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Beinn Bheag (Cowal); some grand winter views, by Eck!

Beinn Bheag (Cowal); some grand winter views, by Eck!


Postby bobble_hat_kenny » Fri Feb 17, 2017 8:33 pm

Grahams included on this walk: Beinn Bheag (Cowal)

Date walked: 11/02/2017

Time taken: 7 hours

Distance: 14.2 km

Ascent: 865m

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Having fair enjoyed an early January outing to an obscure Cowal Graham, Creag Tharsuinn, despite a wet day with virtually zero visibility :( , I thought it might be nice to have a look at another obscure Cowal Graham in better conditions. In the course of bagging Creag Tharsuinn from Glenbranter, I'd had the opportunity to recce a potential route up Beinn Bheag on the opposite side of Glenshellish. Despite (like many Cowal hills) having an awful lot of forestry around it on almost all sides, the map showed a potential way up via a handy firebreak going all the way up through the all-encompassing Sitka gloom, which according to the OS map starts just at the point where the lower forestry track on the west site of the Glenshellish Burn crosses the burn by a bridge and makes a hairpin turn to run back up the glen on the east side of the burn.
I thought it might also be nice to bag the former S2K Marilyn of Cruach Bhuidhe, also known less catchily as 'Point 568' and sporting a trig point, no less, despite the fact it has now been demoted to just a Submarilyn.
Anyway, this was my route as it actually panned out, more or less:

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I got a relative long lie once again, and didn't arrive at the main Glenbranter car park until about 9:30 a.m. It was a lovely bright February morning, but there were only a couple of other cars about. I set off in good spirits up the main track south of the car park, passing the bridge to Glenshellish Farm and the west side of the glen, ignoring the right turn signed for 'Lauder Works & Wildlife Hide', and then a bit further on, turning off left on the rougher track signed for 'Glenshellish Loop' at the point where the main track heads right uphill. Before long, all three of the Grahams in this area were lined up along the horizon: Creag Tharsuinn on the right, Beinn Mhor looming large in the middle, and Beinn Bheag showing off its knobbly ridgeline on the left.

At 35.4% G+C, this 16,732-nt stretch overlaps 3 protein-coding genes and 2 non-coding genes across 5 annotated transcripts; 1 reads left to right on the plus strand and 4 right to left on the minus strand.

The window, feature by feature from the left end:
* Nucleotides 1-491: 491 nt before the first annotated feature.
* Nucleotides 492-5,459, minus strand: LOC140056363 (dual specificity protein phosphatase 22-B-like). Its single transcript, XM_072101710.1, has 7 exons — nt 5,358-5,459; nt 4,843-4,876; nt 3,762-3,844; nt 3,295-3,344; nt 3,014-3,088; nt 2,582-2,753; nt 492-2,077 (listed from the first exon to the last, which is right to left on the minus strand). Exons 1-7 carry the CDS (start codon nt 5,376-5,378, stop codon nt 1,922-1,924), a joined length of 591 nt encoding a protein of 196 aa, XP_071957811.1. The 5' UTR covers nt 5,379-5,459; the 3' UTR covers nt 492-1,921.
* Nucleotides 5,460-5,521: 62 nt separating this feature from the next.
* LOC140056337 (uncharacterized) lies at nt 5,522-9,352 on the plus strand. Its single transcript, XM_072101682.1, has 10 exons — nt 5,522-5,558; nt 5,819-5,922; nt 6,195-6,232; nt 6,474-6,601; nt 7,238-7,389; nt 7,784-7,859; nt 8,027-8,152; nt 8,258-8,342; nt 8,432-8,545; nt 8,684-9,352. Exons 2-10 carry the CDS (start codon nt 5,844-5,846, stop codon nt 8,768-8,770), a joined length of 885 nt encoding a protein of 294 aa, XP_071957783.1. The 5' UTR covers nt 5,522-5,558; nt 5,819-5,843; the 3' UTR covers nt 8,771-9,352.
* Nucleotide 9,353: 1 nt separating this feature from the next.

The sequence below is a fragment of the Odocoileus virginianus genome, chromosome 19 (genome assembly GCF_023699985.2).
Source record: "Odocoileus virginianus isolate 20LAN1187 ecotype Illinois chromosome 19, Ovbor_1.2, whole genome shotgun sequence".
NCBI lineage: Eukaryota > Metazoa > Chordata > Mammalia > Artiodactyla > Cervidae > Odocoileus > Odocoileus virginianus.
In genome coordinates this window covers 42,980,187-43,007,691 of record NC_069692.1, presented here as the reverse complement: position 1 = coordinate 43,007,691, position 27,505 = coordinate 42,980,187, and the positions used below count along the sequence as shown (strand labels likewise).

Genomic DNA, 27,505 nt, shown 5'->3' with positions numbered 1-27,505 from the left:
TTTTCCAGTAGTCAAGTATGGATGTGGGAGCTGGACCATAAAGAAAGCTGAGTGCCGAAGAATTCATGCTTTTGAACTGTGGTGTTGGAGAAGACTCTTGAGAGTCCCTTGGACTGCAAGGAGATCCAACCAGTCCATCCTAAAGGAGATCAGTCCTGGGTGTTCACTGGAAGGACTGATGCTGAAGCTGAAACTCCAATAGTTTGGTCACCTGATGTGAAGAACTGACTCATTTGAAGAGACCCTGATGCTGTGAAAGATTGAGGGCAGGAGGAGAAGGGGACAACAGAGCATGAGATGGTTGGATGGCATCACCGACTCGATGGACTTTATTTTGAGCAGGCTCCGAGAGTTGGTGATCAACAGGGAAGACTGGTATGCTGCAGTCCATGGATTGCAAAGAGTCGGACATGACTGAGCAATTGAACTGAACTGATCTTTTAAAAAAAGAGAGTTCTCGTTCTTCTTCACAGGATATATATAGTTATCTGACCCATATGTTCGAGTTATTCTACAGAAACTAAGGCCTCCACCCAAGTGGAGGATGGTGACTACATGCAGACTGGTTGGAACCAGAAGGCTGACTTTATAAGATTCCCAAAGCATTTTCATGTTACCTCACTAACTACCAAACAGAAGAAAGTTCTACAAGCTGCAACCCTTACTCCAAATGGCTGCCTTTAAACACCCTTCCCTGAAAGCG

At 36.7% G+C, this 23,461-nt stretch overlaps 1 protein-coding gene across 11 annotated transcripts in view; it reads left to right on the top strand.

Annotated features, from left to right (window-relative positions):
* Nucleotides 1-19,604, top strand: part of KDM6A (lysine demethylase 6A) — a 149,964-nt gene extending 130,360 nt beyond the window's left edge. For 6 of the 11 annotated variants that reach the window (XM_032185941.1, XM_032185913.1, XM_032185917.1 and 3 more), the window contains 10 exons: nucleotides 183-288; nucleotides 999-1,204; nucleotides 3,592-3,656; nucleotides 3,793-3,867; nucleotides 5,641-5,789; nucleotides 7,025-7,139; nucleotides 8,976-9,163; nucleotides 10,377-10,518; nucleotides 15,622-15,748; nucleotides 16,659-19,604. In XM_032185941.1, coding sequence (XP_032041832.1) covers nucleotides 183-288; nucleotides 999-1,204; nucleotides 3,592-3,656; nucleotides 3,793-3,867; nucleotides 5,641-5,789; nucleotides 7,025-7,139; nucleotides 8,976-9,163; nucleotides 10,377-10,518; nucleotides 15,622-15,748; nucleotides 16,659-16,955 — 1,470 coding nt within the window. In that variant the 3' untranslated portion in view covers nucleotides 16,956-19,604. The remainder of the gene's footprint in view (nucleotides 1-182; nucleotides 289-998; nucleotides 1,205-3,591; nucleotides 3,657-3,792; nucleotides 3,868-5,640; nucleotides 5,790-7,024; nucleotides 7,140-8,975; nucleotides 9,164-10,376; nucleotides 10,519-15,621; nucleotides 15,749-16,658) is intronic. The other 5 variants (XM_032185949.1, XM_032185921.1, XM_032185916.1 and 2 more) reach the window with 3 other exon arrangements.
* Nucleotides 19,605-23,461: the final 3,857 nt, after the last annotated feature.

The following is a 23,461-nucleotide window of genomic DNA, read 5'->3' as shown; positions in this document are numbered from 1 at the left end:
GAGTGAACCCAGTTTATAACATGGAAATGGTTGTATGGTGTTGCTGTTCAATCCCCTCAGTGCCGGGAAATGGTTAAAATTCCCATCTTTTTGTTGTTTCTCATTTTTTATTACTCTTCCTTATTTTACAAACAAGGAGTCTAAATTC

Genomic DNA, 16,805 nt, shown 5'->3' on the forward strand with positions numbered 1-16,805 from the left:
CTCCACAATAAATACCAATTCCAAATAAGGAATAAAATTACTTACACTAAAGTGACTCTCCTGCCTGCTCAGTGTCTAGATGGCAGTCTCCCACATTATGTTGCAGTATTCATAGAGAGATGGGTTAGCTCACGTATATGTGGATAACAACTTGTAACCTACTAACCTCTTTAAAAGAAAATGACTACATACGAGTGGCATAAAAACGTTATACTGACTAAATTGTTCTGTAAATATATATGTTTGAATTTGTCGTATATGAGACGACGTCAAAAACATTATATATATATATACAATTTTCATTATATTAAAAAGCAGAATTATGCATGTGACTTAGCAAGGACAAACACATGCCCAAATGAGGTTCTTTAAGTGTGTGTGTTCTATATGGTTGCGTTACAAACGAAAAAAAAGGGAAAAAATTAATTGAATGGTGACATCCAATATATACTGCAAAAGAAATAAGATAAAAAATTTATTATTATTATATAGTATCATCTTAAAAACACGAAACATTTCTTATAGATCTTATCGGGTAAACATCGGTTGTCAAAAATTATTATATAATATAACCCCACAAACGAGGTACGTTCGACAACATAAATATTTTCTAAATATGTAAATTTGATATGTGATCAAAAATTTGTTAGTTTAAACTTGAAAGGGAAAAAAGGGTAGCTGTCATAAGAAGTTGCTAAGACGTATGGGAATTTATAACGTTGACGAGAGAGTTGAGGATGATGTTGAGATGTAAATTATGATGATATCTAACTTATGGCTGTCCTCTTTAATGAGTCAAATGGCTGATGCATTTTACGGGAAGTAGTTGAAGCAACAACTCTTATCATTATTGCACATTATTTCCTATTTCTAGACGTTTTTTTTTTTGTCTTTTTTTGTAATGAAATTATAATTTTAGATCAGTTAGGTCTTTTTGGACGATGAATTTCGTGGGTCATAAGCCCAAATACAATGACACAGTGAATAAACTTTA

WR1 - Cowal Grahams lined up from Glenshellish track.jpg

A bit further up the glen, and Beinn Bheag's cockscomb ridgeline was looking even more tempting:
WR2 - Beinn Bheag knobbly ridgeline from Glenshellish.jpg

Further up yet, and Beinn Mhor was looming massively at the end of the glen, as its name would suggest. It may just be one of the higher-end Grahams height-wise, but it has a big 'footprint' in terms of high ground!
WR3 - Beinn Mhor looking Mhor.jpg

Beinn Bheag is most commonly climbed, by the sounds of it, along with Beinn Mhor, linking the two hills via the Bealach Bernice. I did consider the option of cutting up right (south) of the forestry to tackle Beinn Bheag via the Bealach Bernice, but the OS map shows the south end of the Beinn Bheag ridgeline to be steep and craggy, and I didn't fancy tackling it with this much snow on the hills :? .
WR4 - Bealach Bernice.jpg

The Forestry Firebreak it was, then. Sure enough, I soon spotted it exactly where the map had suggested, just where the track crosses the Glenshellish Burn and takes a hairpin bend back north.
WR5 - The Firebreak.jpg

It was quite a steep ascent, and crosssed some fairly rough ground particularly towards the start, but it did give a mostly Sitka-free route up.
WR6 - some rough ground on ascent of firebreak.jpg

About halfway up, I paused to admire the view of Creag Tharsuinn on the other side of Glenshellish. Ah, so that's what it looks like! When I climbed it in early January, I couldn't see the nose in front of my face :lol: ...
WR7 - Creag Tharsuinn from firebreak.jpg

A bit more climbing, and to my considerable relief, the top of the trees finally hove into view...
WR8 - top of the Firebreak.jpg

A short steep haul up a grassy bank (thankfully too steep to hold much snow) and I was up on the summit plateau :D . This had a much thicker layer of the White Stuff, however, and that slowed me down considerably. Conditions were fairly soft, and snowshoes would definitely have been handy :? ! I cut up northeast, to the right of the craggy lump marked on the OS Explorer map as 'Meall Breac'. As I rounded the south end of the Meall, a lovely brooding view emerged of Beinn Ruadh, a Graham on the other side of Loch Eck, with a threatening sky behind it.
WR9 - brooding view of Beinn Ruadh.jpg

As its name ('Rough Lump') would suggest, the east side of Meall Breac proved to be pleasantly craggy, with some interesting wee rock stacks.
WR10 - crags & odd rock stack.jpg

A bit further north, and a pointed summit which I took to be Beinn Bheag's summit environs came into view. However, this turned out just to be yet another false summit, and the actual summit was a wee bit further along again. Still shedloads of snow about!
WR11 - Beinn Bheag true summit in sight.jpg

It wasn't too much further from here to the top. There are two high points just about ten metres apart that vie for the title of the True Summit: I think the first (southern) one is the real deal; it looked as though there was a small cairn under all the snow. They were both fantastic viewpoints, anyway, with a thrilling drop to the east all the way down to the long glacial trench of Loch Eck, The best of the views were probably still south-east to Beinn Ruadh, with sea lochs behind it on both sides:
WR12 - the view down Loch Eck with Beinn Ruadh & sea.jpg

The Corbett Beinn Bheula was looming large to the north-east, backed by numerous Arrochar Alps:
WR13 - Beinn Bheaula & Alps & Loch Eck.jpg
WR14 - Alps & Loch Eck mid-portion.jpg

Beinn Mhor was still looming just as large to the south:
WR15 - view south to Beinn Mhor & Meall Dubh.jpg

...And there was a grand view out west down the left side of Beinn Ruadh to the fractal coastline of East Cowal, with its various sea lochs:
WR16 - looking down left side of Beinn Ruadh to various sea lochs.jpg